Imagine if white people were allowed to accuse others of stealing our culture.
Social media users in China and South Korea are embroiled in another row, this time over the provenance of kimchi, the fermented cabbage dish that most people recognise as an essential part of the Korean diet.
Not, though, in China, where state media have sparked an online backlash after one of the country’s fermented dishes received certification from the International Organisation for Standardisation [ISO].
ISO status, the Global Times newspaper reported, was an “international standard for the kimchi industry led by China”.
The very mention of the word kimchi triggered angry accusations among South Koreans that China was attempting to claim kimchi as its own, when in fact the award covered only pao cai – a type of pickled vegetable often found in Sichuan cuisine.
“Its total nonsense, what a thief stealing our culture!” a South Korean netizen wrote on Naver, a widely popular web portal.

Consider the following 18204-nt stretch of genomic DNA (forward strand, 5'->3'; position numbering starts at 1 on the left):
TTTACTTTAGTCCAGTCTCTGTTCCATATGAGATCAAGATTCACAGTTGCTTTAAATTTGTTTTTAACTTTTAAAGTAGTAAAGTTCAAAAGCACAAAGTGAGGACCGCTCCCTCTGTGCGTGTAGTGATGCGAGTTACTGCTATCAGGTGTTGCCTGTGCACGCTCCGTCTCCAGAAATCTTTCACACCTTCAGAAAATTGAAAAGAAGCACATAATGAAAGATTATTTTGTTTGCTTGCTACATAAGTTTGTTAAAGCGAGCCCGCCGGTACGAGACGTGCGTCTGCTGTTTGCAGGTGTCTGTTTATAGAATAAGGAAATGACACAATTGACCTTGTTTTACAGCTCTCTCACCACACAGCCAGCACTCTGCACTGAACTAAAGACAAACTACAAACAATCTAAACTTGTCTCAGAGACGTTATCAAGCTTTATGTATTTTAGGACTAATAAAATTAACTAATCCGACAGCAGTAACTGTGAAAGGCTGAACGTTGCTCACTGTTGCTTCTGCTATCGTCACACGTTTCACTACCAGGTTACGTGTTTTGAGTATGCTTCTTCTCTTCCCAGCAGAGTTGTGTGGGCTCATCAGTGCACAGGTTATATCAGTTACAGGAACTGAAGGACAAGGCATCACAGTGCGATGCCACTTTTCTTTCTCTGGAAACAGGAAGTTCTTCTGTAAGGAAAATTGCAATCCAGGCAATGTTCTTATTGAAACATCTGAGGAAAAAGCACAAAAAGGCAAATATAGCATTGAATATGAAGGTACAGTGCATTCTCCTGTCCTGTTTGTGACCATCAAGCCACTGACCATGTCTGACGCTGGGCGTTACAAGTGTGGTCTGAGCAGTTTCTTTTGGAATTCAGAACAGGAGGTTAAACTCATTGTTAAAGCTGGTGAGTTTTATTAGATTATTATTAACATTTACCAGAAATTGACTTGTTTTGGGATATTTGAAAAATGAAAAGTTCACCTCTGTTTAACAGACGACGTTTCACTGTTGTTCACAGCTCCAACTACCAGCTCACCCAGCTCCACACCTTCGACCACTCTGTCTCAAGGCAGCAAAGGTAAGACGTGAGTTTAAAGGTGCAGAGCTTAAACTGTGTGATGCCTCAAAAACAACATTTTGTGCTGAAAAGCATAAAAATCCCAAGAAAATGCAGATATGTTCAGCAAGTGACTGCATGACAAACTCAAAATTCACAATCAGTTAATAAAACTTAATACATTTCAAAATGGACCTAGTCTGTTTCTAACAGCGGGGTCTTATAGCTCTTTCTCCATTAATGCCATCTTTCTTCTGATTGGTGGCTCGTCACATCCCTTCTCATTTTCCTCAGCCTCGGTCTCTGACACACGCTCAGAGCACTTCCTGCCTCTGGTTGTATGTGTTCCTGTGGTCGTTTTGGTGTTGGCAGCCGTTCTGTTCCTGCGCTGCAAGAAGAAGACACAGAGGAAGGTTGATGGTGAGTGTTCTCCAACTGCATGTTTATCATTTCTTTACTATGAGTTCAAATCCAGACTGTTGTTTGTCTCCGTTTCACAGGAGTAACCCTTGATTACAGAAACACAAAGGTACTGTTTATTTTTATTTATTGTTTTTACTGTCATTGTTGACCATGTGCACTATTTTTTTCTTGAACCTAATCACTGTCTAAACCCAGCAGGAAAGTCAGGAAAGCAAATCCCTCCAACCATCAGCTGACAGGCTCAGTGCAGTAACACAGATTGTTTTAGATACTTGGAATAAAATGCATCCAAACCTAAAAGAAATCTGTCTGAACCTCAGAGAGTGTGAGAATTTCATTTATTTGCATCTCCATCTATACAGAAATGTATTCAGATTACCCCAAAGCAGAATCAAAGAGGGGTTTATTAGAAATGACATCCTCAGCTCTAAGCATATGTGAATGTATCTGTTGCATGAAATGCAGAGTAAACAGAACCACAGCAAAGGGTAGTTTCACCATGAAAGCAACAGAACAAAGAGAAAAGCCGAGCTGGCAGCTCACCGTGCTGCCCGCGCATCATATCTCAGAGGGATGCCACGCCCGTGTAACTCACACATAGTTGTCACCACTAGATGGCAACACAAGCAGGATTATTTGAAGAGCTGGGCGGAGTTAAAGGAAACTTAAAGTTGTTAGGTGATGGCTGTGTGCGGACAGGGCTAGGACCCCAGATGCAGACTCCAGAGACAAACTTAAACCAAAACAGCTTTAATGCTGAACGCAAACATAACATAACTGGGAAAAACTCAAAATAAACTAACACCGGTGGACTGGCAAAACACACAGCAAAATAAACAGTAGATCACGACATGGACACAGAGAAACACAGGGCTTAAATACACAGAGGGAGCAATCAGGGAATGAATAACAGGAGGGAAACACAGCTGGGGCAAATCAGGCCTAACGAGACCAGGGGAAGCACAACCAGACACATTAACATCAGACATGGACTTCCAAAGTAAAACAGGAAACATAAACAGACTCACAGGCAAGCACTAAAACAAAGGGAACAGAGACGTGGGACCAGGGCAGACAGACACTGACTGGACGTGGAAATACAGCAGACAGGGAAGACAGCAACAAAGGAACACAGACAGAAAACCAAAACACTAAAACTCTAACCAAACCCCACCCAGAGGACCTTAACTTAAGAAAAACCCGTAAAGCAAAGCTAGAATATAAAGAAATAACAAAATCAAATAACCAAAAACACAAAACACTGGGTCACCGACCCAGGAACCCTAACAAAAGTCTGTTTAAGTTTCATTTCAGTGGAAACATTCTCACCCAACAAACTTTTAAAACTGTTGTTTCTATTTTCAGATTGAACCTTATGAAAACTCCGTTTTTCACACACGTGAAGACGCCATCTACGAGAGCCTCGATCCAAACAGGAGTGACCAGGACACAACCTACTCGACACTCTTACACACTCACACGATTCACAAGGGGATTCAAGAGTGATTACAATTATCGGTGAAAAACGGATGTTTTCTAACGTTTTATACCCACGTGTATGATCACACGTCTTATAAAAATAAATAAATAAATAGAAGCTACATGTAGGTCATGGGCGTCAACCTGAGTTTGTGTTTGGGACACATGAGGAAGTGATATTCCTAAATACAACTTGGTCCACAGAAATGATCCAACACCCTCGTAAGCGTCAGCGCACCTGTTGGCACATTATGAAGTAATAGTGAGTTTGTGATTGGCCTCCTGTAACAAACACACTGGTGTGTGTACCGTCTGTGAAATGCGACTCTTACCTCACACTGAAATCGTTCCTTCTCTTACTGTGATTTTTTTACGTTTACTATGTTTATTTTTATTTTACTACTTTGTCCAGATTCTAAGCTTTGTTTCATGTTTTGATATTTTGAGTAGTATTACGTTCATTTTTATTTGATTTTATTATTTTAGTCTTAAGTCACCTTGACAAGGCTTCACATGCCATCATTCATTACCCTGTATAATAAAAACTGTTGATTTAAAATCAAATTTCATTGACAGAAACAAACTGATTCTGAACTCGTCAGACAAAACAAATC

Seoul resident Kim Seol-ha said: “I read a media story that China now says kimchi is theirs, and that they are making international standard for it. It’s absurd.”
Some South Korean media said China’s brazen coveting of kimchi was akin to a “bid for world domination”.
China claiming to have invented kimchi is a cute problem to have.
Frankly, however, Chinese and Korea culture overlap quite a bit, and this isn’t really a reasonable debate, given that kimchi is thousands of years old and its origins would be impossible to determine.
Remember everyone: you must include something fermented in your regular diet, or you will have health problems. Kimchi is one option, as is fermented milk. Just so, anything pickled. However, if it is literal pickles, then you need more than what comes on a burger.